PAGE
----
- it’s length is only 157mm which means normal backpacks will hold it mounted to a camera – you will need a special photo backpack which you have to take off your back to access if you try mounting a Canon or Nikon 70-200mm f/2.8 lens to a dSLR.
- this lens alone would make me buy the E-5 if my old E-510 gave up the ghost – it is too big for Micro Four Thirds use, but when you want blurred backgrounds at a bit of a distance, or lower light capabilities at long focal lengths, this is one versatile lens
- furthermore, you can combine it with the excellent Olympus EC-14 (1.4x) or EC-20 (2x) teleconverters for even more telephoto reach – up to 800mm f/7 hand holdable in daylight!
- see more comparisons of this lens in the table on my web page here
Olympus ZD 150mm f/2.0:
- I do not own this lens as it is a bit expensive for me at $US2499 while RRP in Australia is a ridiculous $A4299 and a street list price of $A3199 even though the $A is on parity with the $US (thanks for trying to promote your system in Australia Olympus!), but this is a superb, unique lens.
- I love my Canon 135mm f/2.0 lens on a 1.3x crop Canon 1D Mark III which gives an effective 189mm field of view, but it is not image stabilised (a big issue when you must resort to 1/320th sec or slower for fill-in flash portraits) and suffers from quite a bit of flare.
- the 150mm f/2.0 lens in contrast is designed to be quite a different beast – it gives a field of view of a 300mm lens while allowing a fast f/2.0 aperture to still retain shallow depth of field but not too shallow and allowing faster shutter speeds than a 300mm f/2.8 or f/4 lens would allow, and of course you get image stabilisation courtesy of the cameras.
- if one was using a full frame dSLR, you would need at least a 300mm f/4 IS to match the field of view and depth of field characteristics, but you lose 2 stops of light coming in, so you would need to use 2 stops higher ISO to compensate, and you may still not get the superb edge-to-edge image quality of the smaller Olympus lens, while use with a 2x teleconverter only gives f/4 aperture instead of a dim f/8 aperture as with a 300mm f/4 lens.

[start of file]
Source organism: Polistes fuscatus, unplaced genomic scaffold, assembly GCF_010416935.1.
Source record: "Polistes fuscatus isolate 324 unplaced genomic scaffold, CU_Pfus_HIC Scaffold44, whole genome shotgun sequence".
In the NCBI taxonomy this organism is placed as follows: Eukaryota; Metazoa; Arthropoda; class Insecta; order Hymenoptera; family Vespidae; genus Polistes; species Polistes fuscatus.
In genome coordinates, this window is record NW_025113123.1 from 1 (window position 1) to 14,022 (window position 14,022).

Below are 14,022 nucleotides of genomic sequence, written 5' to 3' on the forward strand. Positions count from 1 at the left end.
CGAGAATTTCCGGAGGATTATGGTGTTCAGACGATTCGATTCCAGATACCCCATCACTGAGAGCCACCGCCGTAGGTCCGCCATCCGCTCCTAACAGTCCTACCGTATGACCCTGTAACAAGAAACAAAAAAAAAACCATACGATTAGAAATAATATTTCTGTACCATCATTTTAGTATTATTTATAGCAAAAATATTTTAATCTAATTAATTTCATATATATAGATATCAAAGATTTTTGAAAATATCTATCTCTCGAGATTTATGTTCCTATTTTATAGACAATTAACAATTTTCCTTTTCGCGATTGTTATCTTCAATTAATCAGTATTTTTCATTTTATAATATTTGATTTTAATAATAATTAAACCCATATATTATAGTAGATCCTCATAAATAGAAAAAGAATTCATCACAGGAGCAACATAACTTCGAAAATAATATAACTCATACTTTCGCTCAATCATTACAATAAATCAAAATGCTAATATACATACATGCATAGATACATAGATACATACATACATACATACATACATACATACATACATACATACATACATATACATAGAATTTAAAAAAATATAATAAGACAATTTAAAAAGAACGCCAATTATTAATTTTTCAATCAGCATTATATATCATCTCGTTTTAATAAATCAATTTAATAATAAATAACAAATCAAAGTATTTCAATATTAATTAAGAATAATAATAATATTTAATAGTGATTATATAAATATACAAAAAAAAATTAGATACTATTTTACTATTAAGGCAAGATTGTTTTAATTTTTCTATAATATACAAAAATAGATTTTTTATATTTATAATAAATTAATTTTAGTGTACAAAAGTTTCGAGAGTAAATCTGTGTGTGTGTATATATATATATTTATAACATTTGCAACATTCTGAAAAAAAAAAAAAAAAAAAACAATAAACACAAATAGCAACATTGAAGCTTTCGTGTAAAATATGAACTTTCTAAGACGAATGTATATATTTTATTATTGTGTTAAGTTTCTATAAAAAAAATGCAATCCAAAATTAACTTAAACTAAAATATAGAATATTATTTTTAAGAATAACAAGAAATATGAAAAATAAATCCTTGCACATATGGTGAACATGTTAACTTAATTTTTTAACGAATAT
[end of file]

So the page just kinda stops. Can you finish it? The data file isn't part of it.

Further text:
- at 1.6kg it is quite a heavy lens for its size, but is a relatively compact 150mm in length which is substantially shorter than a Canon 300mm f/4 lens at 221mm long.
- it would make a superb astrophotography lens as there are no optical IS elements to adversely impact the image quality of pin point stars and the f/2.0 aperture would allow shorter exposures.
- LensTip have just reviewed this lens and their tests re-affirm how superb this lens is.
The other superb Olympus ZD lenses:
- the other pro and super pro Olympus lenses are superb with edge-to-edge image quality generally not possible on Canon or Nikon equivalents, but these are either too expensive for most of us (eg. over $US6000 for the 300mm f/2.8 or 90-250mm f/2.8), or the benefits over Canon or Nikon equivalents are not quite as substantial (the 14-35mm f/2.0, 35-100mm f/2.0, 11-22mm, 50mm f/2.0 macro) while the Olympus 7-14mm f/4 can potentially be replaced by the cheaper Panasonic Micro Four Thirds 7-14mm lens, although image quality uncorrected by software or Panasonic Micro Four Thirds cameras is not as good and the superb Panasonic Leica-D 25mm f/1.4 can potentially be replaced by the much smaller, and cheaper Panasonic 20mm f/1.7 Micro Four Thirds lens. (Note you cannot use a Micro Four Thirds lens on a Four Thirds camera!)
I am sure others will have their own reasons for buying an E-5, but now that the Canon 7D offers an articulating LCD, reasonable weatherproofing and better HD video, the E-5 camera itself is perhaps not a sufficiently compelling reason to buy into Four Thirds at this stage – it is only when you look at the unique camera-lens options available that you realise, there is a great reason to buy an E-5 over a Canon 7D or Nikon 300s.